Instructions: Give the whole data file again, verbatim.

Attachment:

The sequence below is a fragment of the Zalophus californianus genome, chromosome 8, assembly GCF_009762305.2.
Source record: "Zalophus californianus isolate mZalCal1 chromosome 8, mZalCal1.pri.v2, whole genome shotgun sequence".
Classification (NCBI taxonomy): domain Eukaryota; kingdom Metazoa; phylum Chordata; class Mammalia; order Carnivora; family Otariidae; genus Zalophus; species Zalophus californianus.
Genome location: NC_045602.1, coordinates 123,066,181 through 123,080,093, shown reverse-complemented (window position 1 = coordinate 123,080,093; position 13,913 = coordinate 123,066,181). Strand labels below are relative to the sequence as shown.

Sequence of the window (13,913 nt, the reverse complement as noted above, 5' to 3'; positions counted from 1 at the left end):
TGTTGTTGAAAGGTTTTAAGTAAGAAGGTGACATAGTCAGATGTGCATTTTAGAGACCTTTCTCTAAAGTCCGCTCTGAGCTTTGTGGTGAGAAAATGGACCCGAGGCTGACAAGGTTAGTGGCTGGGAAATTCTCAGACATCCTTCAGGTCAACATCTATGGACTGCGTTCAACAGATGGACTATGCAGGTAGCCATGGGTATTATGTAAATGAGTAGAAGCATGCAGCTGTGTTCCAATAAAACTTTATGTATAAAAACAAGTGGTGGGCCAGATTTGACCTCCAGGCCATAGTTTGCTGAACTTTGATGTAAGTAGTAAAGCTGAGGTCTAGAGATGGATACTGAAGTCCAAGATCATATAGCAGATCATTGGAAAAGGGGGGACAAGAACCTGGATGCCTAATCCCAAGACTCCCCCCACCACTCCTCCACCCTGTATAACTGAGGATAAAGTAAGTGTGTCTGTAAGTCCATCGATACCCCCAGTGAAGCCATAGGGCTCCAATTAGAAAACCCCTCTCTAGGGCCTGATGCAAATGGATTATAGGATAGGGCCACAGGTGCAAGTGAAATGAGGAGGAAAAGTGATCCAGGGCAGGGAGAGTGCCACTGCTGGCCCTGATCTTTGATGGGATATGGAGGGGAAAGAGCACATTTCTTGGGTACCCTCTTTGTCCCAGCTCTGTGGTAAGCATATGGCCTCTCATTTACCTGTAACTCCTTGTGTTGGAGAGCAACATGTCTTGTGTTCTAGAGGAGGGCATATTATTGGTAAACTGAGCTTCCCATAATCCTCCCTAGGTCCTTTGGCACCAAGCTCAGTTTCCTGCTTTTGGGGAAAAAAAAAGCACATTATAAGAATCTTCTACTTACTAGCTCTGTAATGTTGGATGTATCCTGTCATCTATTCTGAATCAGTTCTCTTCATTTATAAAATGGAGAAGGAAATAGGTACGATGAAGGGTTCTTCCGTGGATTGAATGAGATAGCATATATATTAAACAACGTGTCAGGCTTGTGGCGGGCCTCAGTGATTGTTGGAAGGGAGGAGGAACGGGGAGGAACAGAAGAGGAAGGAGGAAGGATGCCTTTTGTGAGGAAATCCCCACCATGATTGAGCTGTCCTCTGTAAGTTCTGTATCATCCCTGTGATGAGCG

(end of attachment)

The sequence below is a fragment of the Zalophus californianus genome, chromosome 8, assembly GCF_009762305.2.
Source record: "Zalophus californianus isolate mZalCal1 chromosome 8, mZalCal1.pri.v2, whole genome shotgun sequence".
Classification (NCBI taxonomy): domain Eukaryota; kingdom Metazoa; phylum Chordata; class Mammalia; order Carnivora; family Otariidae; genus Zalophus; species Zalophus californianus.
Genome location: NC_045602.1, coordinates 123,066,181 through 123,080,093, shown reverse-complemented (window position 1 = coordinate 123,080,093; position 13,913 = coordinate 123,066,181). Strand labels below are relative to the sequence as shown.

Sequence of the window (13,913 nt, the reverse complement as noted above, 5' to 3'; positions counted from 1 at the left end):
TGTTGTTGAAAGGTTTTAAGTAAGAAGGTGACATAGTCAGATGTGCATTTTAGAGACCTTTCTCTAAAGTCCGCTCTGAGCTTTGTGGTGAGAAAATGGACCCGAGGCTGACAAGGTTAGTGGCTGGGAAATTCTCAGACATCCTTCAGGTCAACATCTATGGACTGCGTTCAACAGATGGACTATGCAGGTAGCCATGGGTATTATGTAAATGAGTAGAAGCATGCAGCTGTGTTCCAATAAAACTTTATGTATAAAAACAAGTGGTGGGCCAGATTTGACCTCCAGGCCATAGTTTGCTGAACTTTGATGTAAGTAGTAAAGCTGAGGTCTAGAGATGGATACTGAAGTCCAAGATCATATAGCAGATCATTGGAAAAGGGGGGACAAGAACCTGGATGCCTAATCCCAAGACTCCCCCCACCACTCCTCCACCCTGTATAACTGAGGATAAAGTAAGTGTGTCTGTAAGTCCATCGATACCCCCAGTGAAGCCATAGGGCTCCAATTAGAAAACCCCTCTCTAGGGCCTGATGCAAATGGATTATAGGATAGGGCCACAGGTGCAAGTGAAATGAGGAGGAAAAGTGATCCAGGGCAGGGAGAGTGCCACTGCTGGCCCTGATCTTTGATGGGATATGGAGGGGAAAGAGCACATTTCTTGGGTACCCTCTTTGTCCCAGCTCTGTGGTAAGCATATGGCCTCTCATTTACCTGTAACTCCTTGTGTTGGAGAGCAACATGTCTTGTGTTCTAGAGGAGGGCATATTATTGGTAAACTGAGCTTCCCATAATCCTCCCTAGGTCCTTTGGCACCAAGCTCAGTTTCCTGCTTTTGGGGAAAAAAAAAGCACATTATAAGAATCTTCTACTTACTAGCTCTGTAATGTTGGATGTATCCTGTCATCTATTCTGAATCAGTTCTCTTCATTTATAAAATGGAGAAGGAAATAGGTACGATGAAGGGTTCTTCCGTGGATTGAATGAGATAGCATATATATTAAACAACGTGTCAGGCTTGTGGCGGGCCTCAGTGATTGTTGGAAGGGAGGAGGAACGGGGAGGAACAGAAGAGGAAGGAGGAAGGATGCCTTTTGTGAGGAAATCCCCACCATGATTGAGCTGTCCTCTGTAAGTTCTGTATCATCCCTGTGATGAGCG